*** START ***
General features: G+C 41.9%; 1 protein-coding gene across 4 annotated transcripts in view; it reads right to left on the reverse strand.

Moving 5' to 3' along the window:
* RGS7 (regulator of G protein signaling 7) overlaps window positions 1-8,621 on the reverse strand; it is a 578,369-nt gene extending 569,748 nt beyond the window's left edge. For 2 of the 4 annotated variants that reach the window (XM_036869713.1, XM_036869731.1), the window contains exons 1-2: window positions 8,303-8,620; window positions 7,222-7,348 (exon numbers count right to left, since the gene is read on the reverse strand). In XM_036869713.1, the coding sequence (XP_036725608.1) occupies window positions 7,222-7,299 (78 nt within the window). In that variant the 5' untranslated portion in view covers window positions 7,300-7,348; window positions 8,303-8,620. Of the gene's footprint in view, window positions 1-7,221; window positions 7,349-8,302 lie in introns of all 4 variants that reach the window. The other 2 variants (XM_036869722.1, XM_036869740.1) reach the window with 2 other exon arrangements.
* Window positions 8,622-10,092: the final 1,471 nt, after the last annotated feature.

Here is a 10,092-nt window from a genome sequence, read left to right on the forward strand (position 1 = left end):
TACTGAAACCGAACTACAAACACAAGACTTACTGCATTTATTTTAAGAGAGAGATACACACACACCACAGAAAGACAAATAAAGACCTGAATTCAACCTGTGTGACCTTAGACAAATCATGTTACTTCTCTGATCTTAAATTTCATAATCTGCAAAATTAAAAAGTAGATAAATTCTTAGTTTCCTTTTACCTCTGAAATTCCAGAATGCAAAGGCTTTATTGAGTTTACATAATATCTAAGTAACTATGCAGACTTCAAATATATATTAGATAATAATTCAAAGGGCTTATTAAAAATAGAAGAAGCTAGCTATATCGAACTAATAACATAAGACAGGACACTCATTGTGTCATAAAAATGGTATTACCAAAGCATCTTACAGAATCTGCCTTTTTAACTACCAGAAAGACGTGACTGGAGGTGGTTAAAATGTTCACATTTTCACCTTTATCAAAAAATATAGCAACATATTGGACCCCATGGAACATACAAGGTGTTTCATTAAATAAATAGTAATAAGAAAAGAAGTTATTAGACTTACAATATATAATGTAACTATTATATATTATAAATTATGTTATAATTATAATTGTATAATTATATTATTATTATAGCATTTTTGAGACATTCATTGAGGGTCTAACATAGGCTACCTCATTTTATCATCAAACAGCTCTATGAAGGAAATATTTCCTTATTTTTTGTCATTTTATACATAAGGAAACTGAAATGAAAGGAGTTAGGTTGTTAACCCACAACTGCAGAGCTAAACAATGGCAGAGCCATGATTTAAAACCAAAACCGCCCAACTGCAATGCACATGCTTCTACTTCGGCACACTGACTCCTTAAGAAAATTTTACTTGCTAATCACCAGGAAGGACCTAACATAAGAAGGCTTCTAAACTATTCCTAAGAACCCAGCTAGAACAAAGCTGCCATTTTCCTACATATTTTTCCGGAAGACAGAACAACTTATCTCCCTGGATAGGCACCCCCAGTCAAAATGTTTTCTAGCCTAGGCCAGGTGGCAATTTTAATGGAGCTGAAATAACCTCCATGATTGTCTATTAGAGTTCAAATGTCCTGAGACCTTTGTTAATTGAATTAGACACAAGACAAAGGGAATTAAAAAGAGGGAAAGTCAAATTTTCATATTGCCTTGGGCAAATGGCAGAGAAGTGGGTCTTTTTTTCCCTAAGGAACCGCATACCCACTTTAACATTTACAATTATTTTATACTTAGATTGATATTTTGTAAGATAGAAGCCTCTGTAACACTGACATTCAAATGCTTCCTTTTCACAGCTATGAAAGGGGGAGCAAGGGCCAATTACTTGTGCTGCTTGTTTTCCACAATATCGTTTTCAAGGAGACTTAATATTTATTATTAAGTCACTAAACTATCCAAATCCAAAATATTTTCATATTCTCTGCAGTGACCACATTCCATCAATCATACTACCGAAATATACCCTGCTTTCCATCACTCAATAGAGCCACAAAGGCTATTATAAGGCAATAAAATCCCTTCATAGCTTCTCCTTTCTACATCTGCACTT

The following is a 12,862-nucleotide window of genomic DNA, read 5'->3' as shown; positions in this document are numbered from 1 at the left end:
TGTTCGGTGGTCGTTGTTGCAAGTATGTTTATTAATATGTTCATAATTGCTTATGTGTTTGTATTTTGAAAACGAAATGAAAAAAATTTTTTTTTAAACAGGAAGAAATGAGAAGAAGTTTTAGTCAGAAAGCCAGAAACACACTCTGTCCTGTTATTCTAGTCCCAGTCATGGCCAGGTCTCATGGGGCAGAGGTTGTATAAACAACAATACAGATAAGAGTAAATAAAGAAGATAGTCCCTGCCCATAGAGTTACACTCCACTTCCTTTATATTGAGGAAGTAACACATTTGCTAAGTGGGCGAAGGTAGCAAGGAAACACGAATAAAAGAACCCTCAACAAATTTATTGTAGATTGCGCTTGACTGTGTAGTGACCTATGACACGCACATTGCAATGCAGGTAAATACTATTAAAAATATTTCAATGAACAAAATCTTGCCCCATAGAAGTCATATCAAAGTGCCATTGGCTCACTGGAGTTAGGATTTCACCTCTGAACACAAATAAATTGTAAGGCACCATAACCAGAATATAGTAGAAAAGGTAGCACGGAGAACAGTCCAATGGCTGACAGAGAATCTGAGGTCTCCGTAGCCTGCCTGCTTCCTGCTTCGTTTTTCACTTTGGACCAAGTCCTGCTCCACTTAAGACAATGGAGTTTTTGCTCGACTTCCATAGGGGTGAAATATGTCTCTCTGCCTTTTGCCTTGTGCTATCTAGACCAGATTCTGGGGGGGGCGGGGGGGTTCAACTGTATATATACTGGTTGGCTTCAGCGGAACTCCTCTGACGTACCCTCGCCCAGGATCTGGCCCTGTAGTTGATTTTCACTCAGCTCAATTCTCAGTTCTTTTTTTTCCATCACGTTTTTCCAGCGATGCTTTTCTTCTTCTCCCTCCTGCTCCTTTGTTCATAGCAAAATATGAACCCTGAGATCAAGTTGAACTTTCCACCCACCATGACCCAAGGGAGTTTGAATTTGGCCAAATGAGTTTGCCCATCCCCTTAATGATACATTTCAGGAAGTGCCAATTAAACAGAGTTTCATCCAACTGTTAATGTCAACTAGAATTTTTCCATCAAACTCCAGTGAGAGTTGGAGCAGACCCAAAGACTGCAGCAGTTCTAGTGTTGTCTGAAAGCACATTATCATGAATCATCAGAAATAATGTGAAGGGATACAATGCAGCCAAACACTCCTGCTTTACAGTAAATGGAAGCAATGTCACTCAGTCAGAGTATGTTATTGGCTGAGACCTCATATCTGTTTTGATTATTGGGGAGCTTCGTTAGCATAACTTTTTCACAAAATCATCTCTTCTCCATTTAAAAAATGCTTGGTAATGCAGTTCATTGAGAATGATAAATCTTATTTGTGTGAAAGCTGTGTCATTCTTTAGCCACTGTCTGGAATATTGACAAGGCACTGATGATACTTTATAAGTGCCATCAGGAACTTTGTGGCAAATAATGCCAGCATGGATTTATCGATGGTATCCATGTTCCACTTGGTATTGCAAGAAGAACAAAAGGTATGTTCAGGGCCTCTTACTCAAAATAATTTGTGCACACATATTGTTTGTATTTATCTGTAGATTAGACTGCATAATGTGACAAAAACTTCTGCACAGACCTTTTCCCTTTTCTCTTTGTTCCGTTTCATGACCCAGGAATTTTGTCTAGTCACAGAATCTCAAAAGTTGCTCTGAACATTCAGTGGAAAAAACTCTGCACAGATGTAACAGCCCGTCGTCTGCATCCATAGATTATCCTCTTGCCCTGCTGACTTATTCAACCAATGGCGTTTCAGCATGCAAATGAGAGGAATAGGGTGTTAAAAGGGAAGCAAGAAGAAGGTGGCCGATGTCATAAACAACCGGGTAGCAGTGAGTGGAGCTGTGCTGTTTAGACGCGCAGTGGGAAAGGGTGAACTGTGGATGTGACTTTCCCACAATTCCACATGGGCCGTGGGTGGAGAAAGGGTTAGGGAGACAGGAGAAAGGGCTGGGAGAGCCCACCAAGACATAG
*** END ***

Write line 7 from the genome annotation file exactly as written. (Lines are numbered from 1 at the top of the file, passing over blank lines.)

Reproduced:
The following is a 12,862-nucleotide window of genomic DNA, read 5'->3' as shown; positions in this document are numbered from 1 at the left end: